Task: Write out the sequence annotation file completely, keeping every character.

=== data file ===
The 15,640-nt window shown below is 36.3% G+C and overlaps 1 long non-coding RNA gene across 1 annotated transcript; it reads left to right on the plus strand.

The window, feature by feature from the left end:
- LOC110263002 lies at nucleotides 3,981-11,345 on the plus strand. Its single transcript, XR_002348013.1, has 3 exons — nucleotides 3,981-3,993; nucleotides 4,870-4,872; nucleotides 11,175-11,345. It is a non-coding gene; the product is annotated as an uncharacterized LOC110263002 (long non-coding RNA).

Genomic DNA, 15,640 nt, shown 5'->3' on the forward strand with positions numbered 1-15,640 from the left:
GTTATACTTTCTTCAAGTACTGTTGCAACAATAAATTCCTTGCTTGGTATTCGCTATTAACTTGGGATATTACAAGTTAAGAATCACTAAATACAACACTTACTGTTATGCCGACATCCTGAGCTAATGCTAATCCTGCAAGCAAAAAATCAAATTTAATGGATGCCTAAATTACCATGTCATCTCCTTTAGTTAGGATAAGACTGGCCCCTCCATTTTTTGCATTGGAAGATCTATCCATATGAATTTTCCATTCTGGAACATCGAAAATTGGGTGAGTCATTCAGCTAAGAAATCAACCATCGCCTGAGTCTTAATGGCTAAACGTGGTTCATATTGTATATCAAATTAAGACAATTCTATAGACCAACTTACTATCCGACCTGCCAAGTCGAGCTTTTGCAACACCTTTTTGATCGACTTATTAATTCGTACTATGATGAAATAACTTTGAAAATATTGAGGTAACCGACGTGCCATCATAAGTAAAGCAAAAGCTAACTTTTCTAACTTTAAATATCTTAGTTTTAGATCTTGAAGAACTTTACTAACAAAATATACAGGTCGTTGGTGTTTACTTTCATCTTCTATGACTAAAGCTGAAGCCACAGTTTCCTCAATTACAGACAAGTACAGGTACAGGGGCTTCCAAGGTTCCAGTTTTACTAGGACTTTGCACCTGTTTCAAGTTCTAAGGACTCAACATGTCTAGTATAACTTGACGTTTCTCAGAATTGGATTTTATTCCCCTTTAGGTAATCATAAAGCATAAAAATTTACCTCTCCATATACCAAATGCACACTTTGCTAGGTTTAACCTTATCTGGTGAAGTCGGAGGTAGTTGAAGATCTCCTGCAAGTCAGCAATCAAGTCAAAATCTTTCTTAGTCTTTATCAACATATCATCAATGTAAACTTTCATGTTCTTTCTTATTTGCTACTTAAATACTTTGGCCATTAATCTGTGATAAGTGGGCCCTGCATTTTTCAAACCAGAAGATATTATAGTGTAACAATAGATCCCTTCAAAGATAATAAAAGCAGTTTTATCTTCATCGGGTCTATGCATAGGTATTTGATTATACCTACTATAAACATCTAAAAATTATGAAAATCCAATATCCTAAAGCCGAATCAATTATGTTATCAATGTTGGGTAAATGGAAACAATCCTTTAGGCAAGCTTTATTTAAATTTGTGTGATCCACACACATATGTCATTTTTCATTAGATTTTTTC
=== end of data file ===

The 15,640-nt window shown below is 36.3% G+C and overlaps 1 long non-coding RNA gene across 1 annotated transcript; it reads left to right on the plus strand.

The window, feature by feature from the left end:
- LOC110263002 lies at nucleotides 3,981-11,345 on the plus strand. Its single transcript, XR_002348013.1, has 3 exons — nucleotides 3,981-3,993; nucleotides 4,870-4,872; nucleotides 11,175-11,345. It is a non-coding gene; the product is annotated as an uncharacterized LOC110263002 (long non-coding RNA).

Genomic DNA, 15,640 nt, shown 5'->3' on the forward strand with positions numbered 1-15,640 from the left:
GTTATACTTTCTTCAAGTACTGTTGCAACAATAAATTCCTTGCTTGGTATTCGCTATTAACTTGGGATATTACAAGTTAAGAATCACTAAATACAACACTTACTGTTATGCCGACATCCTGAGCTAATGCTAATCCTGCAAGCAAAAAATCAAATTTAATGGATGCCTAAATTACCATGTCATCTCCTTTAGTTAGGATAAGACTGGCCCCTCCATTTTTTGCATTGGAAGATCTATCCATATGAATTTTCCATTCTGGAACATCGAAAATTGGGTGAGTCATTCAGCTAAGAAATCAACCATCGCCTGAGTCTTAATGGCTAAACGTGGTTCATATTGTATATCAAATTAAGACAATTCTATAGACCAACTTACTATCCGACCTGCCAAGTCGAGCTTTTGCAACACCTTTTTGATCGACTTATTAATTCGTACTATGATGAAATAACTTTGAAAATATTGAGGTAACCGACGTGCCATCATAAGTAAAGCAAAAGCTAACTTTTCTAACTTTAAATATCTTAGTTTTAGATCTTGAAGAACTTTACTAACAAAATATACAGGTCGTTGGTGTTTACTTTCATCTTCTATGACTAAAGCTGAAGCCACAGTTTCCTCAATTACAGACAAGTACAGGTACAGGGGCTTCCAAGGTTCCAGTTTTACTAGGACTTTGCACCTGTTTCAAGTTCTAAGGACTCAACATGTCTAGTATAACTTGACGTTTCTCAGAATTGGATTTTATTCCCCTTTAGGTAATCATAAAGCATAAAAATTTACCTCTCCATATACCAAATGCACACTTTGCTAGGTTTAACCTTATCTGGTGAAGTCGGAGGTAGTTGAAGATCTCCTGCAAGTCAGCAATCAAGTCAAAATCTTTCTTAGTCTTTATCAACATATCATCAATGTAAACTTTCATGTTCTTTCTTATTTGCTACTTAAATACTTTGGCCATTAATCTGTGATAAGTGGGCCCTGCATTTTTCAAACCAGAAGATATTATAGTGTAACAATAGATCCCTTCAAAGATAATAAAAGCAGTTTTATCTTCATCGGGTCTATGCATAGGTATTTGATTATACCTACTATAAACATCTAAAAATTATGAAAATCCAATATCCTAAAGCCGAATCAATTATGTTATCAATGTTGGGTAAATGGAAACAATCCTTTAGGCAAGCTTTATTTAAATTTGTGTGATCCACACACATATGTCATTTTTCATTAGATTTTTTC